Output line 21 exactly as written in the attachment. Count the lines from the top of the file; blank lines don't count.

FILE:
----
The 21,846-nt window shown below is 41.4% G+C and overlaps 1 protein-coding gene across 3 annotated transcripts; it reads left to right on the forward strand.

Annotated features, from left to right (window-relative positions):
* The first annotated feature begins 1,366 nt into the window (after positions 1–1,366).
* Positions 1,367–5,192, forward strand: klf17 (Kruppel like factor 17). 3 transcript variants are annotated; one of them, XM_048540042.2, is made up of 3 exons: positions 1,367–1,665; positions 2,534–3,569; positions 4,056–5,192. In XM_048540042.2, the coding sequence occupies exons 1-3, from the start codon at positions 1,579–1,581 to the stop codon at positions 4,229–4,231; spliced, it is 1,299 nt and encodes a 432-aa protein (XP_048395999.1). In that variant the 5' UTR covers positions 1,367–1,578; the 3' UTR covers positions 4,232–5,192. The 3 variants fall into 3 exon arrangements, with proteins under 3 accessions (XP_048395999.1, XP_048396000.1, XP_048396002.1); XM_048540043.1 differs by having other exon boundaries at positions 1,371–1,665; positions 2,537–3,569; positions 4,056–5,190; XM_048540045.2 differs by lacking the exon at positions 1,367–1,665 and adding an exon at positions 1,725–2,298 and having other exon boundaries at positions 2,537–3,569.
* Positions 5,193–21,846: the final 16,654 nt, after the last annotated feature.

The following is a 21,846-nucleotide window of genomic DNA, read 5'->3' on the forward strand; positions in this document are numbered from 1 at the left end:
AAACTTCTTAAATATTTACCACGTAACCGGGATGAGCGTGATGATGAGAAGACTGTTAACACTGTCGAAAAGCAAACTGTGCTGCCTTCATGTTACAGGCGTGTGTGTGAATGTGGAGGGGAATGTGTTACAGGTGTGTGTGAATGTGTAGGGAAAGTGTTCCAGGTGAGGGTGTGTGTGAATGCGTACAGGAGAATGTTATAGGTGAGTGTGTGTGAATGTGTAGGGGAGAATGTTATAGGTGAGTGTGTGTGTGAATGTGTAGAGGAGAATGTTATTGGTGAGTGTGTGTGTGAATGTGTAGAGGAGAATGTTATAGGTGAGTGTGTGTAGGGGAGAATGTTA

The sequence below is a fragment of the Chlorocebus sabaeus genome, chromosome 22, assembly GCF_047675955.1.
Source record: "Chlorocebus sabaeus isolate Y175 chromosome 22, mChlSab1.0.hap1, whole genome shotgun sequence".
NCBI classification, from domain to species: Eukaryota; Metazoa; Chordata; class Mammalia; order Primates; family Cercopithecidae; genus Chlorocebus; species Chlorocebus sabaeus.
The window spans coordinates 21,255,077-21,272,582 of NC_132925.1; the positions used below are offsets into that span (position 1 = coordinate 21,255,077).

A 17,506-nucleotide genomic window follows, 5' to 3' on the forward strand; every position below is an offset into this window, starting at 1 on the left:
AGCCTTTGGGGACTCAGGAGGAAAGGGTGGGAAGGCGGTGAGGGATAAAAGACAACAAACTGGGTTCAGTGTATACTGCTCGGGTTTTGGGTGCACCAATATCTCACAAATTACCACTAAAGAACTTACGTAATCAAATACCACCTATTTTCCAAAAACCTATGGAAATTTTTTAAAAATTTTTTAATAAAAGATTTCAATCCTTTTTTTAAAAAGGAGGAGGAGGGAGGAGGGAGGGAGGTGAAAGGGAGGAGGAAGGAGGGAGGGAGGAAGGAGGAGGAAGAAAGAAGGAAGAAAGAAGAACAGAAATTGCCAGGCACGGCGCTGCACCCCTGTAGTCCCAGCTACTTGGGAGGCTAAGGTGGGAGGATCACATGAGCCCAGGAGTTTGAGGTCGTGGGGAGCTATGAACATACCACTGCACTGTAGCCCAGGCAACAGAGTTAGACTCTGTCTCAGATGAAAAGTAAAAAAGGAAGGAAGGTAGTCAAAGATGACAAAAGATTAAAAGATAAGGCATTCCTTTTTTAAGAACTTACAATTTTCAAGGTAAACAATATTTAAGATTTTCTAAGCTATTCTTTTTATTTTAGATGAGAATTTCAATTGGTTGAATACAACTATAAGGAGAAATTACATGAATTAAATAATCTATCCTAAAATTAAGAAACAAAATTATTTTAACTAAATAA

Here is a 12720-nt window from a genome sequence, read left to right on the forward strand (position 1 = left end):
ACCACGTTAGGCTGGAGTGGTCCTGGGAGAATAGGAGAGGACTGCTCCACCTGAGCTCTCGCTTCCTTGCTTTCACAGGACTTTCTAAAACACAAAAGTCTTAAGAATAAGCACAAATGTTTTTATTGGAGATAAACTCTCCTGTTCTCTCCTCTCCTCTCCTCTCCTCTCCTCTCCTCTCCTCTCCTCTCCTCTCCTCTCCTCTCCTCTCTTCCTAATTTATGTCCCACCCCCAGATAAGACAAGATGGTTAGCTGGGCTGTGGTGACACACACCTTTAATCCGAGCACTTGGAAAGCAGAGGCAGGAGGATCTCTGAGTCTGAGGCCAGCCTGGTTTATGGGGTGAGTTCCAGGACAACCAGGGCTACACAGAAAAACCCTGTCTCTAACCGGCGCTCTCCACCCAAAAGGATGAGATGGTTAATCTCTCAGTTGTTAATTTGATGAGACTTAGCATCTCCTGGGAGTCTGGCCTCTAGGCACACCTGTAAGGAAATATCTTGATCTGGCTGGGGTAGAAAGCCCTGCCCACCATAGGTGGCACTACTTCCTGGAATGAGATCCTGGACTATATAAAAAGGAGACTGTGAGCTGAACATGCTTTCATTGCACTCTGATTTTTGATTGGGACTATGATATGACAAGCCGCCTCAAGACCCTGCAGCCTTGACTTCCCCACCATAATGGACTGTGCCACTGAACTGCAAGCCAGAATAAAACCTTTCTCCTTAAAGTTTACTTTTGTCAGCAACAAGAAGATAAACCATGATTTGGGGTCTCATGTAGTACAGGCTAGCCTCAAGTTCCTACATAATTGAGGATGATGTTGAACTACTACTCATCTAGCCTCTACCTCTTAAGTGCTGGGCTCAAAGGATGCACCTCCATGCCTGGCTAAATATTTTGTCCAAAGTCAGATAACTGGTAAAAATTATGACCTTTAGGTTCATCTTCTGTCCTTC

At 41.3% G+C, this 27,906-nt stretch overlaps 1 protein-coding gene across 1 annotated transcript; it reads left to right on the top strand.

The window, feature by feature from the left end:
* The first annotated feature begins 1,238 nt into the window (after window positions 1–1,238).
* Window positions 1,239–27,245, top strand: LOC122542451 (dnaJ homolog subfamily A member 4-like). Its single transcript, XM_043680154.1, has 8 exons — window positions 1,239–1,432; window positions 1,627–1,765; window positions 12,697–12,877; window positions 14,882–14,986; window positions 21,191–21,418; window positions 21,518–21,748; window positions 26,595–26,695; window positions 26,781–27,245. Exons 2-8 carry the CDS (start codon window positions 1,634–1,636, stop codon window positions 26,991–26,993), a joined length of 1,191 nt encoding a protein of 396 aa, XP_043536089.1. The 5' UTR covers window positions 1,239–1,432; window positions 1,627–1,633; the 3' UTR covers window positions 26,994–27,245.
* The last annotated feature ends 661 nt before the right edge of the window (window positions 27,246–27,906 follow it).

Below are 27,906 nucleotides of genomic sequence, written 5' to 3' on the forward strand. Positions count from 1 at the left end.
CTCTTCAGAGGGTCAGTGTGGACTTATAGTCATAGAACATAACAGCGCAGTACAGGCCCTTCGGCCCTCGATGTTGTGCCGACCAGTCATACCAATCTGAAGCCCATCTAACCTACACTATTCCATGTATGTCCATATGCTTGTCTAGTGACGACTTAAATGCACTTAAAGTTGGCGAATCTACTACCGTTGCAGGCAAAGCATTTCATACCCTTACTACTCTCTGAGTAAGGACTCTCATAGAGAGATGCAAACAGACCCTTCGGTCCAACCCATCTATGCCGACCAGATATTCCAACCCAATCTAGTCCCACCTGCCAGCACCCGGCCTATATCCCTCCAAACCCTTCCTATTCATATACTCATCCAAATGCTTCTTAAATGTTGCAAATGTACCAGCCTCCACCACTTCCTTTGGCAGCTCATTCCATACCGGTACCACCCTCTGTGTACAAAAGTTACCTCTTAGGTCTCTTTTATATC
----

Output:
Below are 27,906 nucleotides of genomic sequence, written 5' to 3' on the forward strand. Positions count from 1 at the left end.